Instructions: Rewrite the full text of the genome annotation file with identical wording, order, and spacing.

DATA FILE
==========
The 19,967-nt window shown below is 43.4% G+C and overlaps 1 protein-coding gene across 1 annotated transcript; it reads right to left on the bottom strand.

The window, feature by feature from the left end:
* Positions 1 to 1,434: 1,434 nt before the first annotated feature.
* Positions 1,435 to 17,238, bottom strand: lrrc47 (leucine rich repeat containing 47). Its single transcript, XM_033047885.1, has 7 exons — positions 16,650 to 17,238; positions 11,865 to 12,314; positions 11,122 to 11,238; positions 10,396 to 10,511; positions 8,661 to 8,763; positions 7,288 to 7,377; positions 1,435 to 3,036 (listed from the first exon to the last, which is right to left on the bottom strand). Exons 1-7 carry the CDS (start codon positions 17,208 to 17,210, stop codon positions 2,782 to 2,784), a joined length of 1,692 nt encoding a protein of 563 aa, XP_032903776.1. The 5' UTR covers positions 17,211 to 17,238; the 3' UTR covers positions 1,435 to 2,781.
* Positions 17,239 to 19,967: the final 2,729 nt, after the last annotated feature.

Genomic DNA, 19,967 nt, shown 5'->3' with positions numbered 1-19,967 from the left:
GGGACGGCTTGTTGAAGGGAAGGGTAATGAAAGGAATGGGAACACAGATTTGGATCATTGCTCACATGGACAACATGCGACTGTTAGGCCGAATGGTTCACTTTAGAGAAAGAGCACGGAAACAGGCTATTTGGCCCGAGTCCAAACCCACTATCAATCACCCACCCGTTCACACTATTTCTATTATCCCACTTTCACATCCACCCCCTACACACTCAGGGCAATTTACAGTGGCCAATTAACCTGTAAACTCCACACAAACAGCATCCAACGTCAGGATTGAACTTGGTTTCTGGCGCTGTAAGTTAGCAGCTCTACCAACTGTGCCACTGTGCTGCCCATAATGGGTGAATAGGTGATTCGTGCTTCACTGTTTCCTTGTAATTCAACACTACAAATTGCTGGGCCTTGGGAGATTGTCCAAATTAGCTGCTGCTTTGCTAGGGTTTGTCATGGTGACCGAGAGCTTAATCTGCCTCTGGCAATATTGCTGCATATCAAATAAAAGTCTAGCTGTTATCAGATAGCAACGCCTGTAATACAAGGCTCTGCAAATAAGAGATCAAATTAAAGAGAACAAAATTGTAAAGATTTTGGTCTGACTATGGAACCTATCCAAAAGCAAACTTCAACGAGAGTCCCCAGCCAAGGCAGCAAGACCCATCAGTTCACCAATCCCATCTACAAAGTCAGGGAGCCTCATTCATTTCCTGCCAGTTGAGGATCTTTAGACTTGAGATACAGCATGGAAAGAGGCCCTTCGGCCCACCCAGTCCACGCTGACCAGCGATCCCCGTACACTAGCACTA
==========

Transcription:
The 19,967-nt window shown below is 43.4% G+C and overlaps 1 protein-coding gene across 1 annotated transcript; it reads right to left on the bottom strand.

The window, feature by feature from the left end:
* Positions 1 to 1,434: 1,434 nt before the first annotated feature.
* Positions 1,435 to 17,238, bottom strand: lrrc47 (leucine rich repeat containing 47). Its single transcript, XM_033047885.1, has 7 exons — positions 16,650 to 17,238; positions 11,865 to 12,314; positions 11,122 to 11,238; positions 10,396 to 10,511; positions 8,661 to 8,763; positions 7,288 to 7,377; positions 1,435 to 3,036 (listed from the first exon to the last, which is right to left on the bottom strand). Exons 1-7 carry the CDS (start codon positions 17,208 to 17,210, stop codon positions 2,782 to 2,784), a joined length of 1,692 nt encoding a protein of 563 aa, XP_032903776.1. The 5' UTR covers positions 17,211 to 17,238; the 3' UTR covers positions 1,435 to 2,781.
* Positions 17,239 to 19,967: the final 2,729 nt, after the last annotated feature.

Genomic DNA, 19,967 nt, shown 5'->3' with positions numbered 1-19,967 from the left:
GGGACGGCTTGTTGAAGGGAAGGGTAATGAAAGGAATGGGAACACAGATTTGGATCATTGCTCACATGGACAACATGCGACTGTTAGGCCGAATGGTTCACTTTAGAGAAAGAGCACGGAAACAGGCTATTTGGCCCGAGTCCAAACCCACTATCAATCACCCACCCGTTCACACTATTTCTATTATCCCACTTTCACATCCACCCCCTACACACTCAGGGCAATTTACAGTGGCCAATTAACCTGTAAACTCCACACAAACAGCATCCAACGTCAGGATTGAACTTGGTTTCTGGCGCTGTAAGTTAGCAGCTCTACCAACTGTGCCACTGTGCTGCCCATAATGGGTGAATAGGTGATTCGTGCTTCACTGTTTCCTTGTAATTCAACACTACAAATTGCTGGGCCTTGGGAGATTGTCCAAATTAGCTGCTGCTTTGCTAGGGTTTGTCATGGTGACCGAGAGCTTAATCTGCCTCTGGCAATATTGCTGCATATCAAATAAAAGTCTAGCTGTTATCAGATAGCAACGCCTGTAATACAAGGCTCTGCAAATAAGAGATCAAATTAAAGAGAACAAAATTGTAAAGATTTTGGTCTGACTATGGAACCTATCCAAAAGCAAACTTCAACGAGAGTCCCCAGCCAAGGCAGCAAGACCCATCAGTTCACCAATCCCATCTACAAAGTCAGGGAGCCTCATTCATTTCCTGCCAGTTGAGGATCTTTAGACTTGAGATACAGCATGGAAAGAGGCCCTTCGGCCCACCCAGTCCACGCTGACCAGCGATCCCCGTACACTAGCACTA